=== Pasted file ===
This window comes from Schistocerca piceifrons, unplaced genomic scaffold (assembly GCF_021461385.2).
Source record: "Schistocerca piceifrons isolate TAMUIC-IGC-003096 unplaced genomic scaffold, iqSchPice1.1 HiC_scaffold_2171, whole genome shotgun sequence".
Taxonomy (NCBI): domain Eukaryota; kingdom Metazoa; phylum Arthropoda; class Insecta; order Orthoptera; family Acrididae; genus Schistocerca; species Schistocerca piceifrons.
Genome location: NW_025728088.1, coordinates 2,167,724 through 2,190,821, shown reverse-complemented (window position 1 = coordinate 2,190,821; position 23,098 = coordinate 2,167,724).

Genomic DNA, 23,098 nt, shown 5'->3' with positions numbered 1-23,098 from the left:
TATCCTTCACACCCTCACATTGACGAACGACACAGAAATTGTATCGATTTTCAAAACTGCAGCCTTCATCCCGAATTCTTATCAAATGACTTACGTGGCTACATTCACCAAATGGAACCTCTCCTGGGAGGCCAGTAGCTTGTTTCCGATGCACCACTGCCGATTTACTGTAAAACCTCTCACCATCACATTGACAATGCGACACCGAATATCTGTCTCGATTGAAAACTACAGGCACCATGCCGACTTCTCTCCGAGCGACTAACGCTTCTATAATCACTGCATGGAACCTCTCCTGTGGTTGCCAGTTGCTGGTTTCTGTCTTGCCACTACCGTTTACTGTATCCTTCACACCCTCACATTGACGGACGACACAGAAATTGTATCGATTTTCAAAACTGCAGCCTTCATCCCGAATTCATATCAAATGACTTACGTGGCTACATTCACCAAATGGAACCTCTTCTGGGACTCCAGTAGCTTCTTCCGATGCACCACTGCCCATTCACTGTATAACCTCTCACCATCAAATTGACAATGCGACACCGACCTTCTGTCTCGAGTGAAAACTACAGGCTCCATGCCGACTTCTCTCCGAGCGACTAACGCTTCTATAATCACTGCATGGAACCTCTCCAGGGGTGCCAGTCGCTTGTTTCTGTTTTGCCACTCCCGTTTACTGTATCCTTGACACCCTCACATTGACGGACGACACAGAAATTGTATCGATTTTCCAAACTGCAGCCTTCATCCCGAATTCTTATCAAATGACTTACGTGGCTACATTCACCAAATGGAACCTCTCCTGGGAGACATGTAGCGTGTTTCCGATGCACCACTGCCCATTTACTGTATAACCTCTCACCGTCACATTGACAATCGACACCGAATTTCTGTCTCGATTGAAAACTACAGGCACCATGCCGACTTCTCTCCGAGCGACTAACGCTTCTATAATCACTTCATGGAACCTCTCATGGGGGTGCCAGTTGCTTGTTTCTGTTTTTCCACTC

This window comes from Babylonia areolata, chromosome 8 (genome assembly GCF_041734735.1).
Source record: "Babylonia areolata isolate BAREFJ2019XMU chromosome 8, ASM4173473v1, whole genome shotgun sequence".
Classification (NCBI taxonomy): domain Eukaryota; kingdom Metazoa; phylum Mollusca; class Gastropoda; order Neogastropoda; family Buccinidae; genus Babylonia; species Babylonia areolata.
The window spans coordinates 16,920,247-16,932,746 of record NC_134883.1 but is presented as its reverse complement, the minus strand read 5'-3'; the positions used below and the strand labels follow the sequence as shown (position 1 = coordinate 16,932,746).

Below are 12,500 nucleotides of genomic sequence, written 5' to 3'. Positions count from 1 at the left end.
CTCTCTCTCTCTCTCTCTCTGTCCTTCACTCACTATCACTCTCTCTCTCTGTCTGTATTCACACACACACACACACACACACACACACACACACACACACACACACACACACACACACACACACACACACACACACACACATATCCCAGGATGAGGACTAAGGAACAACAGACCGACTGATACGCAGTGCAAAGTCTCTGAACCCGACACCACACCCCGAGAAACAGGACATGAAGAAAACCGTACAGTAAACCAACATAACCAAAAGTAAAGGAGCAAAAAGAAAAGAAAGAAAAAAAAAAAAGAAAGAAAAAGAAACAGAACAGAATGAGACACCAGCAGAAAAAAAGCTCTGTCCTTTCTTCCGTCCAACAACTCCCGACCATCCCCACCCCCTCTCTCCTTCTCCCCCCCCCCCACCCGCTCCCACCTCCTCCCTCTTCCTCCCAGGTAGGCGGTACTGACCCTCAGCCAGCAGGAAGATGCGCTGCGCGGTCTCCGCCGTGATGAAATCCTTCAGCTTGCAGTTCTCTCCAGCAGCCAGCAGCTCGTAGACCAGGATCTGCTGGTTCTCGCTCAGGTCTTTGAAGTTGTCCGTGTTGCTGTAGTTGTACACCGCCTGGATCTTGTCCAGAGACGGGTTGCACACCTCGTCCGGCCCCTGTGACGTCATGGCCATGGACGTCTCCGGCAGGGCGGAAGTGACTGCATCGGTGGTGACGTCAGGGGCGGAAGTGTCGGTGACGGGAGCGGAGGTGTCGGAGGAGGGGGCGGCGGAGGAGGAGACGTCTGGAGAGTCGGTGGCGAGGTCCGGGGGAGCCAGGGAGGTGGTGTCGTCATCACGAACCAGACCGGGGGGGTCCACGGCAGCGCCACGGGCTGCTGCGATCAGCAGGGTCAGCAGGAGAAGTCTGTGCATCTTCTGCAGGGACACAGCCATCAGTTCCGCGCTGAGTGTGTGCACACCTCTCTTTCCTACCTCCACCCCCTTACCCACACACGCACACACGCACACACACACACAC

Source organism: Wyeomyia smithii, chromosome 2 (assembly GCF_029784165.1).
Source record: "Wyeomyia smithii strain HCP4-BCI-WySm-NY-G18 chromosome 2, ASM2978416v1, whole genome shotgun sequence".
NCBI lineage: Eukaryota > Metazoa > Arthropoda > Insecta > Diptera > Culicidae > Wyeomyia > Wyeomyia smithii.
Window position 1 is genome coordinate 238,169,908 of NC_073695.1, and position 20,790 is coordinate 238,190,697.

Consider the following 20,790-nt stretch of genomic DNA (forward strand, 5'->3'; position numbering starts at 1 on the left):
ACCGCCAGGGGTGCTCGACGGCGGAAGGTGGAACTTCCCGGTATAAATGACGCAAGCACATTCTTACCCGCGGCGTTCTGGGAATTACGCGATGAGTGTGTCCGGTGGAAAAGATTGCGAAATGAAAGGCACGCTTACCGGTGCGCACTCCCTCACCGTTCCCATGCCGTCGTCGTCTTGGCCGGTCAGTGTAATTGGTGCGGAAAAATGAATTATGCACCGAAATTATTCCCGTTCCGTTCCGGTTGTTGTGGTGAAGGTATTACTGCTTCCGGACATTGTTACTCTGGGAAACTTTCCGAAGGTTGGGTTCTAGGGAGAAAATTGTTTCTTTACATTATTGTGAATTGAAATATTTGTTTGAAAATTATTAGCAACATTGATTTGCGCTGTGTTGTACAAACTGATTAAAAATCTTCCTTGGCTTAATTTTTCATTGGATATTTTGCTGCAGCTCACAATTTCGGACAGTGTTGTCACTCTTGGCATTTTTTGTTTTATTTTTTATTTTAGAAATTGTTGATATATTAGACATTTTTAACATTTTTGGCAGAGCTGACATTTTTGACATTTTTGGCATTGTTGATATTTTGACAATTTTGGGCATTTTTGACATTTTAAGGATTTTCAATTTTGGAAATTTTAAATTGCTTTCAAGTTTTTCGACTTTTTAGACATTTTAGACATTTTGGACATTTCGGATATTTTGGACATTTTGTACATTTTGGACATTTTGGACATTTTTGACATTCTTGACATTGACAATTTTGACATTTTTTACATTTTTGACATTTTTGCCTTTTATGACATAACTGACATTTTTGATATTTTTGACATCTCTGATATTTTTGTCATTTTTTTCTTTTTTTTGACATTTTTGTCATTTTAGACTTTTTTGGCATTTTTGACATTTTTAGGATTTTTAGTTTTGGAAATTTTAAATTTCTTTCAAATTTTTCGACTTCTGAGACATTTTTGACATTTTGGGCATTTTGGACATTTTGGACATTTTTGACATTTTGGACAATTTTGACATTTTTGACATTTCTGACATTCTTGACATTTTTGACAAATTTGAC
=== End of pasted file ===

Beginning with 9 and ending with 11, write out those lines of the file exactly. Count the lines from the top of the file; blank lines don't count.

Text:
Classification (NCBI taxonomy): domain Eukaryota; kingdom Metazoa; phylum Mollusca; class Gastropoda; order Neogastropoda; family Buccinidae; genus Babylonia; species Babylonia areolata.
The window spans coordinates 16,920,247-16,932,746 of record NC_134883.1 but is presented as its reverse complement, the minus strand read 5'-3'; the positions used below and the strand labels follow the sequence as shown (position 1 = coordinate 16,932,746).

Below are 12,500 nucleotides of genomic sequence, written 5' to 3'. Positions count from 1 at the left end.